Tenn. GOP Lawmaker Promotes ’Don’t Say Gay’ Bill

by Kilian Melloy

EDGE Staff Reporter

Saturday April 23, 2011

Could young school children who hear factual references to gays and lesbians in the classroom be turned gay by it--even though homophobic slurs hurled on the playground don't seem to have such an effect on their emerging sexuality? A new law being mulled by Tennessee lawmakers seems to assume as much.

The "don't say gay" bill would, if it were to become law, bar any reference to sexual minorities in public schools until students reach the ninth grade. Students hear anti-gay epithets and erroneous information concerning gays long before then, and advocates for gay youth worry about the effect on the emotional health of young GLBTs in an environment where homophobic messages are prevented by law from being countered.

The law is the brainchild of GOP state lawmaker Stacey Campfield, who proposed the measure for six years running during his tenure as a state representative. Now that he has been elected as a state senator, Campfield's anti-gay measure has gained traction, receiving the approval of a subcommittee on April 20, reported knoxnews.com on April 21.

The bill allows teachers to discuss heterosexuality in the classroom with younger students, however. The state senator claims that schoolteachers are talking about gays with elementary school students, but education officials say that this is not true to their knowledge, the article said.

The only votes against the measure came from Democratic lawmakers, the article noted, before going on to report that questions have been raised about the legality of a proposed debate in Texas with "Sordid Lives" writer Del Shores that would bring Campfield a $1,000 honorarium. Critics charge that the payment would constitute a violation of state law, but others say that since the law only pertains to payments connected with lawmakers' exercise of legislative duties the honorarium would not qualify as a breach of the law.

The debate with Shores, which would take place in Texas, would "probably not part of his legislative duties," said Bureau of Ethics and Campaign Finance head Drew Rawlins.

"I'm not going to pay air fare to Texas and a hotel, then have the guy stiff me," said Campbell.

"Such a bill could derail any potential lessons on anti-gay bullying," noted GLBT blog JoeMyGod in an April 21 posting on the bill.

"As introduced, the bill requires that 'no public elementary or middle school shall provide any instruction or material that discusses sexual orientation other than heterosexuality,' " noted a posting at change.org.

"This bill would tie the hands of school counselors, school psychologists, teachers, principals and other school employees in protecting our children," the posting continued. "If a child is experiencing issues relating to their sexual orientation or identity, they would be unable to discuss those issues with the adults who are supervising and teaching them. Early detection of the signs of depression can help prevent suicides among lesbian, gay, bisexual and transgender youth."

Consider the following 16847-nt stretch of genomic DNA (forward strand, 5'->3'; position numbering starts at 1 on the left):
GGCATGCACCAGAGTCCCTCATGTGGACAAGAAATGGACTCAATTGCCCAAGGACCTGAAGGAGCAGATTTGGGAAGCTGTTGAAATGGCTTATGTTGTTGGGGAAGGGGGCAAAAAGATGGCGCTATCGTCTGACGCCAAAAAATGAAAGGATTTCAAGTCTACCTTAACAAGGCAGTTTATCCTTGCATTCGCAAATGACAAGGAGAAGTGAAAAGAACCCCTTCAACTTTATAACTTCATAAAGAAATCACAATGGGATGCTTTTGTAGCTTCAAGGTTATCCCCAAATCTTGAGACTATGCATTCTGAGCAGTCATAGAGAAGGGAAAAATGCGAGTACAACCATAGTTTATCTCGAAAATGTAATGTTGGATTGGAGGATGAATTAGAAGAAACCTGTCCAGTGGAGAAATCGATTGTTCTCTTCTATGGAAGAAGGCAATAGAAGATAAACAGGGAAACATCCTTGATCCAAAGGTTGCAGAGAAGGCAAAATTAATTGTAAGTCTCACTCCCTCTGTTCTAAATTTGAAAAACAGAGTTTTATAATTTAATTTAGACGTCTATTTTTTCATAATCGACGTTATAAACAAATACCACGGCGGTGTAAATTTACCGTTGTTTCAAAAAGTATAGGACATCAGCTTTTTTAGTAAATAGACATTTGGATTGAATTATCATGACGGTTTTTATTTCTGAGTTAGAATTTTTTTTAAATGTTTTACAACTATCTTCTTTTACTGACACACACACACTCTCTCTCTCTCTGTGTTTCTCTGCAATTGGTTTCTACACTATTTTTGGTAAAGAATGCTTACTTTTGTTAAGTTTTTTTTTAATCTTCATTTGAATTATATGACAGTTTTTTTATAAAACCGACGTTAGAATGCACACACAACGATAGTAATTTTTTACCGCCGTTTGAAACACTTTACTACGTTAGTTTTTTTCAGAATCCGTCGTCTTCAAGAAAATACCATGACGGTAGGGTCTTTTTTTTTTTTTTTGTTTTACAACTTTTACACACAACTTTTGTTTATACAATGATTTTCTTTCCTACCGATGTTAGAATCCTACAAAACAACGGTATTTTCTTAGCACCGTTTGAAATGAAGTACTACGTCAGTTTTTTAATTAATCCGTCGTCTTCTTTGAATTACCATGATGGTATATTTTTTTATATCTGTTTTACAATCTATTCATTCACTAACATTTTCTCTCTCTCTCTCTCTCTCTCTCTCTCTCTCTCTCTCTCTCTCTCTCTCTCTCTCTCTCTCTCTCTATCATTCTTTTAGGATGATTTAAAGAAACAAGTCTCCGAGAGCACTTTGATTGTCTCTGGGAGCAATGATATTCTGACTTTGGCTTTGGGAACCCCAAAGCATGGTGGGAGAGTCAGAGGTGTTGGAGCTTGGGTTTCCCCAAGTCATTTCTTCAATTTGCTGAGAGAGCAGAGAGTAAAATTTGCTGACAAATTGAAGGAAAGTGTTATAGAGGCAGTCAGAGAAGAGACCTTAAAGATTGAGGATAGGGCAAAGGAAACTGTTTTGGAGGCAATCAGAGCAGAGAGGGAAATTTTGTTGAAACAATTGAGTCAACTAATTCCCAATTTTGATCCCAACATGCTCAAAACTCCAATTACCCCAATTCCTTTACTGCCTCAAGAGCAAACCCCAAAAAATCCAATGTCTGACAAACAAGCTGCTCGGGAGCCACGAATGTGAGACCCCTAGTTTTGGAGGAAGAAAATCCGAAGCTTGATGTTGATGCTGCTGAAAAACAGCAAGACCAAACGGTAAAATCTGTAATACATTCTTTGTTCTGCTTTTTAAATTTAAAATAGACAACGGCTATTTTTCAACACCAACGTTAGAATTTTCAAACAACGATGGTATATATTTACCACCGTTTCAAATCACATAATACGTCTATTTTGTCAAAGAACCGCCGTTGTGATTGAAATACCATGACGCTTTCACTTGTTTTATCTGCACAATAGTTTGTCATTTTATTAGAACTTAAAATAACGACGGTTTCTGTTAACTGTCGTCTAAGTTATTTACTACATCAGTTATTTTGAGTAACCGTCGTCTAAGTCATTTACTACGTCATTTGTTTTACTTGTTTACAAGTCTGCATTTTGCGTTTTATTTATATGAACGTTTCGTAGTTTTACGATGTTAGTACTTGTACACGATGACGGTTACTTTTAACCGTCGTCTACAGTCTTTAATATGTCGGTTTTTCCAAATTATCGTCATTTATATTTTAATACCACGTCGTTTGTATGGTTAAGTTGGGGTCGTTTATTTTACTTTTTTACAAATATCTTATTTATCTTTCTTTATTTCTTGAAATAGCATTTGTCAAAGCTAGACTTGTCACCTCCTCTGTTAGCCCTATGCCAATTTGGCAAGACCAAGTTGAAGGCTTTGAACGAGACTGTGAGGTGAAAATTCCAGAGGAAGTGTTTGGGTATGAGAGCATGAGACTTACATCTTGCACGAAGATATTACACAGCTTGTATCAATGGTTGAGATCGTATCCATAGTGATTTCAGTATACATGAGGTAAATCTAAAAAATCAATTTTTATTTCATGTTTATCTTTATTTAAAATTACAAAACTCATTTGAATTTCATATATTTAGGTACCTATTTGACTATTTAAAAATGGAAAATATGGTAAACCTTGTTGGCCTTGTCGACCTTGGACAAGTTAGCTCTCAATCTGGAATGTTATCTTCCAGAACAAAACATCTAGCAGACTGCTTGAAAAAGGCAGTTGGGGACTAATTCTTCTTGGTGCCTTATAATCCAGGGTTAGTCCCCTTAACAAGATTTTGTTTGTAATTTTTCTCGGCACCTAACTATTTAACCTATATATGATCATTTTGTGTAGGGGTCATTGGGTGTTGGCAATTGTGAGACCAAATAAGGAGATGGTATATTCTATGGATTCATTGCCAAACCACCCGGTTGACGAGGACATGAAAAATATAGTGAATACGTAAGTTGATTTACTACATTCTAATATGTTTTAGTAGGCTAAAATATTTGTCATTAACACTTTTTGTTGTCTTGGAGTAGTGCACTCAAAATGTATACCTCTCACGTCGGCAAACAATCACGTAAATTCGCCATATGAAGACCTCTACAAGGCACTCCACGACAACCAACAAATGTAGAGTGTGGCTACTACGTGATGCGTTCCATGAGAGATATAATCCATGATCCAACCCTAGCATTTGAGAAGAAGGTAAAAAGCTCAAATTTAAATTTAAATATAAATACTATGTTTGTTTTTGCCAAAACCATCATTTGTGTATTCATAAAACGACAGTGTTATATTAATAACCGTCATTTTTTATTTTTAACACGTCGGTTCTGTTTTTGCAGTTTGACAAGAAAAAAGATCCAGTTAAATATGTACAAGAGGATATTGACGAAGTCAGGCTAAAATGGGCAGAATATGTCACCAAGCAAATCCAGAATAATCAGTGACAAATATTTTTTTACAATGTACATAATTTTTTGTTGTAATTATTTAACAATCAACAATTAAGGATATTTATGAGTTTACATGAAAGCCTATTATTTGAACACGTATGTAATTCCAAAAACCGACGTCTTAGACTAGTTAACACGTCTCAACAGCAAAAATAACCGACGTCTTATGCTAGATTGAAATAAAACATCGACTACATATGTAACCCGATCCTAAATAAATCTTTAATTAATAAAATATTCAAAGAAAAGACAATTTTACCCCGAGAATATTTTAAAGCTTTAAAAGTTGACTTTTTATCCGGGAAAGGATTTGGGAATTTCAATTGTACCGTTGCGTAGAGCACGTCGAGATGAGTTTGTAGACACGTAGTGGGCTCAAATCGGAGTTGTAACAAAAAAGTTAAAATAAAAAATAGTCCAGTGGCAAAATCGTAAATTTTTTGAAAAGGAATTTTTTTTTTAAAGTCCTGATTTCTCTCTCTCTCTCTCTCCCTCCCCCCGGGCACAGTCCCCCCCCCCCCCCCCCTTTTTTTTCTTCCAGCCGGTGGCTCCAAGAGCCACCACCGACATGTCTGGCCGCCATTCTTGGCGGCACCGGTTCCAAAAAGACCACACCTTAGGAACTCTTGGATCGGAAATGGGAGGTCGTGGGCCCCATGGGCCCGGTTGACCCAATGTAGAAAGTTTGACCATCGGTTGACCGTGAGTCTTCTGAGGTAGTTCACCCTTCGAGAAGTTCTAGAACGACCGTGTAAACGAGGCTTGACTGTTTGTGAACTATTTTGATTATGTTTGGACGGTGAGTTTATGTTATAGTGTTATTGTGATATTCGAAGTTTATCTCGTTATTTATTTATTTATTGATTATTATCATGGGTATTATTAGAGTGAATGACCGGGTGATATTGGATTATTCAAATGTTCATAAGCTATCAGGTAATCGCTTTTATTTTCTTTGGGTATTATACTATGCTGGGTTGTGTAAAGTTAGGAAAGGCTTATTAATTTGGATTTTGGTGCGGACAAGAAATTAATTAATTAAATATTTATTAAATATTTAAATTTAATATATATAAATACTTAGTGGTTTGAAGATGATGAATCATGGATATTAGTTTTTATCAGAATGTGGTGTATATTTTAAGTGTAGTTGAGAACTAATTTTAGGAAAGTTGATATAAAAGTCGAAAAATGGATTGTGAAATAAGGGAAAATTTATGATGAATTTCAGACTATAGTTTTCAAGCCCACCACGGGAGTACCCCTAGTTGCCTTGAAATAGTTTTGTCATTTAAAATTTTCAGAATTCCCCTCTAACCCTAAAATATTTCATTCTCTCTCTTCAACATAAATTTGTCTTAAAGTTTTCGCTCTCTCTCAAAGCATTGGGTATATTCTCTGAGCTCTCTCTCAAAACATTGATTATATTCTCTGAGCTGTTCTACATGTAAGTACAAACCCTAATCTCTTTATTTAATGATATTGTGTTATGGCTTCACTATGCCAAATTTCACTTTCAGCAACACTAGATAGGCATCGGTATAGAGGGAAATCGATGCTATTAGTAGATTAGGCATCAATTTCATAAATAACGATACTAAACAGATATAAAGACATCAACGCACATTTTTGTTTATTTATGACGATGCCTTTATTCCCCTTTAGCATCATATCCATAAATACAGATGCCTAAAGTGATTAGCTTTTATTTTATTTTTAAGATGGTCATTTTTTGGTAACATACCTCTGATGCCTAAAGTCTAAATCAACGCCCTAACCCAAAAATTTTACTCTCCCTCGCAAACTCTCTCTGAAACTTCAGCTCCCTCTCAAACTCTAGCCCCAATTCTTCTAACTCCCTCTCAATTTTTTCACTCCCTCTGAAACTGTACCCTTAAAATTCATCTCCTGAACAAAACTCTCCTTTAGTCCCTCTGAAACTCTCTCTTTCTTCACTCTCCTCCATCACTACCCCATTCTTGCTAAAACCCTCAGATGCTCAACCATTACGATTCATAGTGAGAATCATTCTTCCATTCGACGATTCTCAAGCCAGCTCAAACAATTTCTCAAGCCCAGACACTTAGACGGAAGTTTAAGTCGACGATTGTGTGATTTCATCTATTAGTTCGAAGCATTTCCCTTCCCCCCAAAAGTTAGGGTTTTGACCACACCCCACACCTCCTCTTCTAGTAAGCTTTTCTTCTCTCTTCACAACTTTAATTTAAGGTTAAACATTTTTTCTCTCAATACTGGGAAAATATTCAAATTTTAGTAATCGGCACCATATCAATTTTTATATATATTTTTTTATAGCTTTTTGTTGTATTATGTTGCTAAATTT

"Bullying is escalating both on and off school grounds, locally and nationally," the text added. "Many of these incidents involve real and perceived sexual orientation, gender identity and expression. Don't Say Gay would jeopardize the safety and well-being of students."

The site called for readers to sign a petition against advancing the measure any farther.

"Consider what effects this bill could have if it becomes law: teachers could be prohibited from even mentioning the fact that lesbian, gay, and bisexual people exist," the text went on. "It is quite possible that school libraries would fail to comply with the law if their shelves contained books with lesbian, gay, or bisexual characters."

The leader of the Tennessee Equality Project expressed similar concerns, reported the Huffington Post on April 22.

"It means [teachers] can't talk about gay issues or sexuality even with students who may be gay or have [a] gay family," said spokesperson Ben Byers.

Fellow GOP lawmaker Jim Tracy noted that the law is unnecessary, because existing state law makes it an offense for school personnel to depart from an approved "family life curriculum." Even so, Tracy supported the measure insofar as he proposed amending the bill to require that a study be launched to determine whether Campfield's claim that gays were a subject of classroom discussion was true.

The bill was further amended at the behest of Republican State Sen. Brian Kelsey, who suggested language specifying that no reference to homosexuality would be allowed under the family life curriculum. Both amendments were approved.

The Huffington Post noted that Campfield, 42, is a bachelor. The article also recalled that Campfield has, in the past, proposed that abortions include death certificates for the fetuses and that colleges allow guns on campus.

Kilian Melloy serves as EDGE Media Network's Associate Arts Editor and Staff Contributor. His professional memberships include the National Lesbian & Gay Journalists Association, the Boston Online Film Critics Association, The Gay and Lesbian Entertainment Critics Association, and the Boston Theater Critics Association's Elliot Norton Awards Committee.